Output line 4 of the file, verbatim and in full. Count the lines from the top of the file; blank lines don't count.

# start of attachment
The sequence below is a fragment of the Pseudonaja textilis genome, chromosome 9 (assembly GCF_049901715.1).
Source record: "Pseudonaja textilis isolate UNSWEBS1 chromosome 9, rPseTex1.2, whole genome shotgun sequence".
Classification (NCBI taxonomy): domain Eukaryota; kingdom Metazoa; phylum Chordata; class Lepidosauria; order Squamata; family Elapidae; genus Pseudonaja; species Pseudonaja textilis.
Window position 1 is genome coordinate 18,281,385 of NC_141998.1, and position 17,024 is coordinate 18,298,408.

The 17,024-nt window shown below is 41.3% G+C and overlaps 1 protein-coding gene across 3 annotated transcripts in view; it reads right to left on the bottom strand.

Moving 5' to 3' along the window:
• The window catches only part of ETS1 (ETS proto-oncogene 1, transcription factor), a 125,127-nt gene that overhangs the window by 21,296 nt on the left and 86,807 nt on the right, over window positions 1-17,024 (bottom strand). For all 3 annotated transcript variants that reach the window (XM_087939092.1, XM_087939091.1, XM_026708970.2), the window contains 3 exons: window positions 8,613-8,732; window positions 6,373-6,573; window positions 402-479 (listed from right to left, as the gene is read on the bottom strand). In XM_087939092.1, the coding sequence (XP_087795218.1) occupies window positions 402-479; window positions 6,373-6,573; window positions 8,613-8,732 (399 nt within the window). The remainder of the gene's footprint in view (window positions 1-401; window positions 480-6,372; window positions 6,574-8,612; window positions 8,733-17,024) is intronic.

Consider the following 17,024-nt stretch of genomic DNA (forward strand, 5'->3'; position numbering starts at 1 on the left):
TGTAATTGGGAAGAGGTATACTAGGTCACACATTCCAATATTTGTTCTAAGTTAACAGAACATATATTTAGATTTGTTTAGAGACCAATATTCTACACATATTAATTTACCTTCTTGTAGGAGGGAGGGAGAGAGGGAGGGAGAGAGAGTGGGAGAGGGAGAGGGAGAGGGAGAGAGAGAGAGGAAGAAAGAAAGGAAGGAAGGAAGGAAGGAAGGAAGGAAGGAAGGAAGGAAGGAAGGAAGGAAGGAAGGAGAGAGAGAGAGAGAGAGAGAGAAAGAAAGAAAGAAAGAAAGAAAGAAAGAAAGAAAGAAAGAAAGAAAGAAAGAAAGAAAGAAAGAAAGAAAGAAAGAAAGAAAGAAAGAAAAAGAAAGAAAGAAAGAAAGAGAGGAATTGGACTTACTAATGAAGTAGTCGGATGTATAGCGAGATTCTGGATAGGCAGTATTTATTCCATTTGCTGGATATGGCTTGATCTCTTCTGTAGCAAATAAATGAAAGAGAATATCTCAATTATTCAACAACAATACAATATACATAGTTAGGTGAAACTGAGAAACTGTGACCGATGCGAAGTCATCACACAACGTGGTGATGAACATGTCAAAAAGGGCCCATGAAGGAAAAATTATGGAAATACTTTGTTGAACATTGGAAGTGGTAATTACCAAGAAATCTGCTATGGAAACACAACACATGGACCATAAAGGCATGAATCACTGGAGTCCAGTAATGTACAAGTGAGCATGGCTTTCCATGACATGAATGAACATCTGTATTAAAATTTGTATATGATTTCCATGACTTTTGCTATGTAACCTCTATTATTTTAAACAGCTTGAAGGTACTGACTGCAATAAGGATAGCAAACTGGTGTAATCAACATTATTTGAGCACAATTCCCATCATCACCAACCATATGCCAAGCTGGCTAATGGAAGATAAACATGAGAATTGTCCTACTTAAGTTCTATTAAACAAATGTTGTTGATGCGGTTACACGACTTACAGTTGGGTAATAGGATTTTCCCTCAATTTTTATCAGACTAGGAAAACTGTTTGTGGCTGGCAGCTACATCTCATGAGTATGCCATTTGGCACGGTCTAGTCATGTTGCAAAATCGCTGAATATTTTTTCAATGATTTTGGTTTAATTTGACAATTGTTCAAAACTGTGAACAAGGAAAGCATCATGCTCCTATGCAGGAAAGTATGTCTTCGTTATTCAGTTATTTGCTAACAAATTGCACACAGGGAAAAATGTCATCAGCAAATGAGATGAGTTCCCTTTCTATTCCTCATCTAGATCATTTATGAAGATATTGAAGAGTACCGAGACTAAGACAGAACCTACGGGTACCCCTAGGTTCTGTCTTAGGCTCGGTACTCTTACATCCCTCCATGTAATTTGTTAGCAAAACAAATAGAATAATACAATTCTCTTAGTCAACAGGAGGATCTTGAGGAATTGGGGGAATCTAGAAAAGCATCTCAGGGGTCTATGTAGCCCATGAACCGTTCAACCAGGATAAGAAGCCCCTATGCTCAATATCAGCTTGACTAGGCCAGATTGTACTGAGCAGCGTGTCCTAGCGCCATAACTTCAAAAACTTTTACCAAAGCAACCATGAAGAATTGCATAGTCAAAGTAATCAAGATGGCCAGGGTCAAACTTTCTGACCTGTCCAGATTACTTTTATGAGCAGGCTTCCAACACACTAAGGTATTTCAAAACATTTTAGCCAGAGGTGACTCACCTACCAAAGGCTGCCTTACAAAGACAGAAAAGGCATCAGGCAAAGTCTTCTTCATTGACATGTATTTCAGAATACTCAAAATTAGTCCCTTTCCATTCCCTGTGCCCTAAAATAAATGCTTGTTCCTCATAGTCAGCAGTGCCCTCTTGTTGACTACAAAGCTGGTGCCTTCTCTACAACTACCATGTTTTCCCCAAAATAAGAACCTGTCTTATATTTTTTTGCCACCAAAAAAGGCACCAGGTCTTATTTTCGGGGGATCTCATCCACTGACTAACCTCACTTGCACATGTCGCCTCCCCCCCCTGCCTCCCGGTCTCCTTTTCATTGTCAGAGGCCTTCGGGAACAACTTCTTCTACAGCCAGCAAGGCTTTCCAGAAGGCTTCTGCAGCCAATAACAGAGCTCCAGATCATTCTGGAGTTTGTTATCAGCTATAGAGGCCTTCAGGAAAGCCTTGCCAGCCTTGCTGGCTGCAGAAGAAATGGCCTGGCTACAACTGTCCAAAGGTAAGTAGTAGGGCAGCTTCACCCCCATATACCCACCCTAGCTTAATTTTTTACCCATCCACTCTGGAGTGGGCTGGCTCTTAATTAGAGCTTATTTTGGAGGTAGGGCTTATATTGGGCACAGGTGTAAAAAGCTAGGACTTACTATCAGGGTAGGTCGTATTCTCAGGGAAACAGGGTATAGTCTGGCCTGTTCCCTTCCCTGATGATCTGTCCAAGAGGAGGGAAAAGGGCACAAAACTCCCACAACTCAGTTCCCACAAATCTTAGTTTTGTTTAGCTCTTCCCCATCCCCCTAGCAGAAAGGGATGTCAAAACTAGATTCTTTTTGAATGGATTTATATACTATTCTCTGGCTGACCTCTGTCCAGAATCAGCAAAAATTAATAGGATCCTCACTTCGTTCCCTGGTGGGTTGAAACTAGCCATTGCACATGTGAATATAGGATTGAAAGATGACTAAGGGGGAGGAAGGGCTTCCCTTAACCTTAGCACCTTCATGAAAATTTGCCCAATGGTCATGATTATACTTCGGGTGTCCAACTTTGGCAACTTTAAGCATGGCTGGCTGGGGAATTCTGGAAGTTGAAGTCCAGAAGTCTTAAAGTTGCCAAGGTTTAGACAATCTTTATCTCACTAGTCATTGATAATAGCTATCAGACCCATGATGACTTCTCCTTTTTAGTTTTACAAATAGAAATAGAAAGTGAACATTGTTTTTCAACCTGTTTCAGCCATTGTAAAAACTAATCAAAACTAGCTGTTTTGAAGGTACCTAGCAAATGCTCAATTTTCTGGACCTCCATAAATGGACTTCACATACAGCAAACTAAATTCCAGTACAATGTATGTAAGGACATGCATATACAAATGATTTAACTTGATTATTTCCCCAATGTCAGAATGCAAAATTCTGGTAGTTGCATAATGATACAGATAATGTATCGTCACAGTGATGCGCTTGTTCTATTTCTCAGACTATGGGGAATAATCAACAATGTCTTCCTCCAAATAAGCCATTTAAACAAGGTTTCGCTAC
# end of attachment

Window position 1 is genome coordinate 18,281,385 of NC_141998.1, and position 17,024 is coordinate 18,298,408.